Background Children who experience parental cancer are at increased risk of developing emotional, social, cognitive and behavioural problems. Our aim was to investigate how experience of parental cancer in childhood or adolescence is associated with primary school achievement, educational attainment and income in early adult life.
Methods This is a register-linkage, prospective study of children born in Denmark from 1978 through 1999 and their parents. Parental cancer experience before the ages of 15 and 18 was identified in the Danish National Patient Registry. Final grade point average (GPA) in ninth grade, educational attainment and disposable personal income at the age of 30 were identified in Statistics Denmark registers. General linear models and multinomial logistic regression were used to estimate beta estimates of GPA, and relative risk ratios (RRR) for lower educational and income levels compared with children without parental cancer, taking parental educational status into account.
Results Children who had experienced parental cancer achieved a slightly lower final GPA in ninth grade and had a higher risk of low educational attainment (RRR: 1.20; 95% CI 1.14 to 1.25) and attenuated income at the age of 30 (RRR: 1.11; 95% CI 1.06 to 1.16). For all outcomes, analyses suggested substantial deterioration in achievements in subgroups of children whose parent had a severe cancer type (RRRLow education: 1.52; 95% CI 1.39 to 1.66) or if the parent died of cancer (RRRLow education: 1.61; 95% CI 1.49 to 1.75).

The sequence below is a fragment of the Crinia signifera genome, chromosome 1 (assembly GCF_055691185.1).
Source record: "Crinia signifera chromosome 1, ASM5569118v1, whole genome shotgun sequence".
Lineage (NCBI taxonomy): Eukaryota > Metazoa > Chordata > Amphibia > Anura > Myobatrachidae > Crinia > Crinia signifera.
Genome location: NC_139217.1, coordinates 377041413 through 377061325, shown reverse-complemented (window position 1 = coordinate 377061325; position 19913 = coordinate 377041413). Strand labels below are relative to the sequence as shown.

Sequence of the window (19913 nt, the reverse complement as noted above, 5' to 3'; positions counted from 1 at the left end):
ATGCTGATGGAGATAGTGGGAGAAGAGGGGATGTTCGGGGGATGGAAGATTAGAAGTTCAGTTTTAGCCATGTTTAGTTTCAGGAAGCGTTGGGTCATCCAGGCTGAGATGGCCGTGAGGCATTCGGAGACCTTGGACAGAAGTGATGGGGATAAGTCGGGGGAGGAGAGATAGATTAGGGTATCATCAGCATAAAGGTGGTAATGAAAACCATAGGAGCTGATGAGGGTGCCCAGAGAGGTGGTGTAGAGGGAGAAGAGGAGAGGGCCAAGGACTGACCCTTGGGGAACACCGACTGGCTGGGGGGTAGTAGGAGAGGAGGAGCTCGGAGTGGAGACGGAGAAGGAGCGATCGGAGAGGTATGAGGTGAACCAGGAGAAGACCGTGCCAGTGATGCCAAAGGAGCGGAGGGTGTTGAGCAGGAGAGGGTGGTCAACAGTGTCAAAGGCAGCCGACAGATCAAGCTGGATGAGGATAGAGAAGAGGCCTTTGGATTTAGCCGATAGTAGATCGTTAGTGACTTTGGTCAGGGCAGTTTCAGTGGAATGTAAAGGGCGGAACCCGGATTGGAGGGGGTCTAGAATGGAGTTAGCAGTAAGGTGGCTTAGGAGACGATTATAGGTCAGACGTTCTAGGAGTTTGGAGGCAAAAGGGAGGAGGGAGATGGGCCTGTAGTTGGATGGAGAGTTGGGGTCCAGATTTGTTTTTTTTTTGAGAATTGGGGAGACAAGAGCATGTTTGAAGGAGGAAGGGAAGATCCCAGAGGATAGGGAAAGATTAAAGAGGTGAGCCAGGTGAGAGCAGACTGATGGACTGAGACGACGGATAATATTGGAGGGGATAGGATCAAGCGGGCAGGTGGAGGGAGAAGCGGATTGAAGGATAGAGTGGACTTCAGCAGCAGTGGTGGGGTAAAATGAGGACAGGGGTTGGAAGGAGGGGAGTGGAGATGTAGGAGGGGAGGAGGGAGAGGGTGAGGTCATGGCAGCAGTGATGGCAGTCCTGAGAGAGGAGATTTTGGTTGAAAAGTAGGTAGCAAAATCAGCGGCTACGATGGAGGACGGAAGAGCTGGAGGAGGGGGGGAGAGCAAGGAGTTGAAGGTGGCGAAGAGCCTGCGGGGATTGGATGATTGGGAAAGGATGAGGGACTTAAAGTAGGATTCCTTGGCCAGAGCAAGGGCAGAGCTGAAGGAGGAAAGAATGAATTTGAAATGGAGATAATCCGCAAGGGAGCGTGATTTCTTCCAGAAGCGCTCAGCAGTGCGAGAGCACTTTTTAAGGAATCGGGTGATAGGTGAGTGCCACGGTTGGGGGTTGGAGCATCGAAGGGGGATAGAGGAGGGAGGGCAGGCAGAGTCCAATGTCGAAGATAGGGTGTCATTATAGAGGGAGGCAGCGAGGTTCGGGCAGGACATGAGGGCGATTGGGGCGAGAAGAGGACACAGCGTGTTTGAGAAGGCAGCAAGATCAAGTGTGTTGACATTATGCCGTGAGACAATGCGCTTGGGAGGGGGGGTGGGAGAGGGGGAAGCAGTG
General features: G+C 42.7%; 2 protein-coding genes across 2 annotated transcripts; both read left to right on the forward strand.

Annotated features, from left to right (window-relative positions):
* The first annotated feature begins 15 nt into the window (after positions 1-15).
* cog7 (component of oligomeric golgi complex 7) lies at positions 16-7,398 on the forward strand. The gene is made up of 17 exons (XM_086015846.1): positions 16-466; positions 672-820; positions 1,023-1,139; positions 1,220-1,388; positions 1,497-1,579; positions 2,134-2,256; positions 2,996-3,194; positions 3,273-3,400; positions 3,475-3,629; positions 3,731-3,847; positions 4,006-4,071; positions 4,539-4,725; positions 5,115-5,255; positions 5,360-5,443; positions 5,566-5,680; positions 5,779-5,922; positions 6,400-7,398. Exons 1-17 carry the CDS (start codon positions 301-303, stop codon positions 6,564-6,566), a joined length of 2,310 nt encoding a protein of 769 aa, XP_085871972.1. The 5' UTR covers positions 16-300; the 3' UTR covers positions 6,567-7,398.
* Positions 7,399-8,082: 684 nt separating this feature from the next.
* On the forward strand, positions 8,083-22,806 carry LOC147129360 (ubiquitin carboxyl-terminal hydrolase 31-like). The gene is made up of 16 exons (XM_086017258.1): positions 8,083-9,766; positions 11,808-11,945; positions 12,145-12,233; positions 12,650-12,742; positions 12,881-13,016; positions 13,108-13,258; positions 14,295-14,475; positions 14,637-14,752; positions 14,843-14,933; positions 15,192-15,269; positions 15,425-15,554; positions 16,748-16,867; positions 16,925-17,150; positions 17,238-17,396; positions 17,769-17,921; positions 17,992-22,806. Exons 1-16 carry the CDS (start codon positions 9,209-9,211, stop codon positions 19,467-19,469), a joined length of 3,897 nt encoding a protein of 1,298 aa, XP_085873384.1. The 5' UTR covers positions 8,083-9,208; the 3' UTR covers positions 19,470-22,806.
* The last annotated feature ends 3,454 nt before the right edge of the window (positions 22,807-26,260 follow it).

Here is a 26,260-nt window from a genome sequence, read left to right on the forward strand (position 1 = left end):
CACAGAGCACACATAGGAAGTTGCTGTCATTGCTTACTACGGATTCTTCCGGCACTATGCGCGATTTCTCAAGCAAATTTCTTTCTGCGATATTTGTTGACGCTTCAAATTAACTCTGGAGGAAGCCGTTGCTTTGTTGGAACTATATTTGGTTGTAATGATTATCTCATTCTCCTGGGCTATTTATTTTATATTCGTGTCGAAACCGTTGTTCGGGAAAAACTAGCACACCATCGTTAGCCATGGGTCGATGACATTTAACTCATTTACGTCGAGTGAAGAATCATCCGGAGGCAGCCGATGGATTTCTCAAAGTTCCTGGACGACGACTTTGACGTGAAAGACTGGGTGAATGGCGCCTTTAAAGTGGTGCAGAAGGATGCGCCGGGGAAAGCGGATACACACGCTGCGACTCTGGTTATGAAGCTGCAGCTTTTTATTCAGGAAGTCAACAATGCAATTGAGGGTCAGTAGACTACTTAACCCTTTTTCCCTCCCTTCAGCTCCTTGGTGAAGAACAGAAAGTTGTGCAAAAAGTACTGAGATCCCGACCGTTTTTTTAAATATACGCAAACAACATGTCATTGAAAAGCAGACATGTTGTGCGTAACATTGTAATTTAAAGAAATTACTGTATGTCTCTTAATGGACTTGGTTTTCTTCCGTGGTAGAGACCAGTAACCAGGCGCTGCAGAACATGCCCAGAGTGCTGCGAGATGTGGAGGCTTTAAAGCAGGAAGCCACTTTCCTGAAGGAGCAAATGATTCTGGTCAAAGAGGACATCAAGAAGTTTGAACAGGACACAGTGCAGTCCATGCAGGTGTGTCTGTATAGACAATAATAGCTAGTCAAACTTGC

Conclusion Educational and socioeconomic attainments in early adulthood were affected negatively in individuals who had experienced parental cancer as children or adolescents. The associations appeared stronger the more severe the cancer was.
- child health
- lifecourse / childhood circumstances
Statistics from Altmetric.com
Contributors A-MNA and ACJ planned and designed the study. ACJ and SKU were responsible for data management and analyses. ACJ drafted the manuscript. All authors contributed to interpretation of study results, critical revision of the paper and approval of final version, and agree to be accountable for all aspects of this article.
Funding The study was partly supported by the NordForsk-funded project Contingent Life Courses (C-LIFE) (project no: 75970).
Competing interests None declared.
Patient consent Not required.
Ethics approval Approval of the study was obtained from the Danish Data Protection Agency.
Provenance and peer review Not commissioned; externally peer reviewed.
Correction notice This article has been corrected since it first published online. In table 1, column ’no parental cancer' the percentage for ’medium education' should be 47.7 (instead of 45.1) and the percentage for ’low education' should be 20.9 (instead of 20.5).
If you wish to reuse any or all of this article please use the link below which will take you to the Copyright Clearance Center’s RightsLink service. You will be able to get a quick price and instant permission to reuse the content in many different ways.